TALLAHASSEE — The day after House Speaker Dean Cannon revised a plan for revamping the Florida Supreme Court, some Democrats charged the proposal is all about packing the court with judges sympathetic to Republicans in advance of redistricting.
"There's a lot of concern out there that this isn't really about the courts. That this is about redistricting and this is about trying to make things happen before redistricting," said Rep. Richard Steinberg, D-Miami Beach.
Cannon's proposals include expanding the current seven-member Supreme Court into two five-justice divisions, one for civil cases and one for criminal. That change will require a constitutional amendment approved by 60 percent of Florida voters.
As written, HJR 7111 could go before voters as soon as Florida's presidential primary, scheduled for Jan. 31, 2012.
New voting district lines — developed every 10 years — are scheduled to be drawn by lawmakers in early 2012, followed by a Supreme Court review of the proposals.
If voters approve Cannon's measure in a primary election, Gov. Rick Scott would then have three appointees on a remade court that will play a definitive role in redistricting — a significant concern for Democrats.
Discussion of the plans started Thursday in the House Judiciary Committee where Steinberg unsuccessfully sought to make sure a vote wouldn't happen until the November 2012 general election, when turnout would be higher.
But Rep. Eric Eisnaugle, R-Orlando, who presented the resolution to the committee, pointed out that language in the legislation is standard, and putting the proposed constitutional amendment on the ballot before November 2012 would require a separate bill and 90 votes in the House of Representatives. That means support would have to come from a significant number of Democrats.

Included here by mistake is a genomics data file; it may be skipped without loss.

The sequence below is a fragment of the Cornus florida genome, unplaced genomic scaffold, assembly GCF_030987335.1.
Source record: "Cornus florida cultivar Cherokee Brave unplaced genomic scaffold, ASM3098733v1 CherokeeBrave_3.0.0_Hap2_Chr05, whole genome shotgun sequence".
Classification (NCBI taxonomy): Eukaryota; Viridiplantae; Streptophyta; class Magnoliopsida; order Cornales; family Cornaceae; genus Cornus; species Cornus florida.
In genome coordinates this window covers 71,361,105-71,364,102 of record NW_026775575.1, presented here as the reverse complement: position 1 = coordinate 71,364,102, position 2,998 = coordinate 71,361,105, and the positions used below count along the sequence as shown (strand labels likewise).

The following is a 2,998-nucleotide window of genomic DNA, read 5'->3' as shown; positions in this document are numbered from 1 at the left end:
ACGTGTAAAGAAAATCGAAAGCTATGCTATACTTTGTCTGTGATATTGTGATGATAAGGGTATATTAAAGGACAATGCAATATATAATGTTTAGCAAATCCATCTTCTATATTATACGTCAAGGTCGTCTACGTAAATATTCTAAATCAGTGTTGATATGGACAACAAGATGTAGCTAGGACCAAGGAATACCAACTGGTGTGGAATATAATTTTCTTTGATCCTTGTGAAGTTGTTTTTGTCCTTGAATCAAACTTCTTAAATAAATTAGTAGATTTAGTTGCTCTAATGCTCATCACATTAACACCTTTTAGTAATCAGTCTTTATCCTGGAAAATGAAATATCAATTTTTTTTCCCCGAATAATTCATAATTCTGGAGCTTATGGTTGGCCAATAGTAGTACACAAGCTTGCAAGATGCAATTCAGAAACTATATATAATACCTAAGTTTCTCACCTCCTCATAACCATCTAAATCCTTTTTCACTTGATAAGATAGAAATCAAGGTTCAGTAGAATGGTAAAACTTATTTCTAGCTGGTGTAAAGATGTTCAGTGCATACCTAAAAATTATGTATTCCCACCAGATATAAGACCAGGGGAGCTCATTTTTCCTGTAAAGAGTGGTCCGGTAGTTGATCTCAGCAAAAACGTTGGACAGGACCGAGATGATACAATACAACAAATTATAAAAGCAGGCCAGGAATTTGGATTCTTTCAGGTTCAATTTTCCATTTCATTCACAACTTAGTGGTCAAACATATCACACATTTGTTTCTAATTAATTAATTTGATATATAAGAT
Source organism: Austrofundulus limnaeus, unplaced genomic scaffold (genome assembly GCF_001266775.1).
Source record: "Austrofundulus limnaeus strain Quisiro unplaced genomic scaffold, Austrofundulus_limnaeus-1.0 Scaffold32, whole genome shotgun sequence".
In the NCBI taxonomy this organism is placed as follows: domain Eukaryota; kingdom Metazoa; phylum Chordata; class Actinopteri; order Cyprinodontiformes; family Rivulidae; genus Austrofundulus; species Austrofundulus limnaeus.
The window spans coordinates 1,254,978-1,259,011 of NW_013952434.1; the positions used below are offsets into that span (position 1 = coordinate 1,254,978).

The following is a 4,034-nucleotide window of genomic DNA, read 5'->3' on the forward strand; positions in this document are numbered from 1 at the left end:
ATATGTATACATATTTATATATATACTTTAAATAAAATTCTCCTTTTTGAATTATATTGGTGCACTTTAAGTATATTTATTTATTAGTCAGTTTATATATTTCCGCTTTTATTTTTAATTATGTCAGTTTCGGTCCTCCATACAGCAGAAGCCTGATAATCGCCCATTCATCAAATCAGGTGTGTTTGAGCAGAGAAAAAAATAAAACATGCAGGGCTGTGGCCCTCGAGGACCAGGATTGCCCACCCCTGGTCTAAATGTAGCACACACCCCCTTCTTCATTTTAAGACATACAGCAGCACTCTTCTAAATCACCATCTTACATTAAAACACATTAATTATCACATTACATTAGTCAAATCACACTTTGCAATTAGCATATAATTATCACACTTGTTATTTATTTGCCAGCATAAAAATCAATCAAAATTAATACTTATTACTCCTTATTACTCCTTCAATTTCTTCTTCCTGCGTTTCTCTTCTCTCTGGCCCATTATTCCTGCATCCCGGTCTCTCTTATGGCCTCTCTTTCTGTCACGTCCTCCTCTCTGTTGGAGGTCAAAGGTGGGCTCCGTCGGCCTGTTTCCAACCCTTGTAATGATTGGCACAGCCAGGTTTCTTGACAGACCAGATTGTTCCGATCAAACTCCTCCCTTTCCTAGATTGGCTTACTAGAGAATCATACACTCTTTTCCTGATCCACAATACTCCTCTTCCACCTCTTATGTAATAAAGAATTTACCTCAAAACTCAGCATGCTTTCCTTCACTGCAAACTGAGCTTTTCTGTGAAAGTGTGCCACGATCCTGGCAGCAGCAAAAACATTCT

Democrats also unsuccessfully pushed for an amendment to change the proposal so that the court, rather than the Legislature, would determine which justices would serve in each division. Cannon, R-Winter Park, wants the three current judges with the most seniority, all appointed by former Democratic Gov. Lawton Chiles, to serve in the criminal division. The thinking is that with more experience they are better equipped to handle complicated death penalty cases. The remaining four, appointed by former Gov. Charlie Crist, would serve on the civil court. Gov. Scott would fill the vacancies.
Eisnaugle characterized Democrats' concerns as a "red herring," and fellow Republicans agreed.
Rep. Matt Gaetz, R-Destin, said the goal is to make the courts more efficient, pointing out that some decisions take years to make.
"Justice is being denied," he said. "We need direction from the court to guide our business practices and what we do in the private sector."
Rep. Shawn Harrison, R-Tampa, pointed out that criticism of the Legislature trying to take over the court is misdirected because the proposals will go on a ballot and become part of the state Constitution only if they're approved by 60 percent of voters.
"We're not making any of these changes," Harrison said. "We're giving the people the right to decide if it's what they want for their judiciary."
Attorneys and judges who testified said Cannon's proposals are a major improvement over the first draft, which among other things would have required judges receive 60 percent of the votes in an election to remain on the bench, turned court rule-making over to the Legislature and cut the Florida Bar out of the selection of judges.
Al Lawson, a judge in the Fifth District Court of Appeal in Daytona Beach, agreed that the proposal now under review is better than the original concept. "We can't say we agree at this point on balance that this will be an improvement to the administration of justice," he said.
Janet Zink can be reached at firstname.lastname@example.org or (850) 224-7263.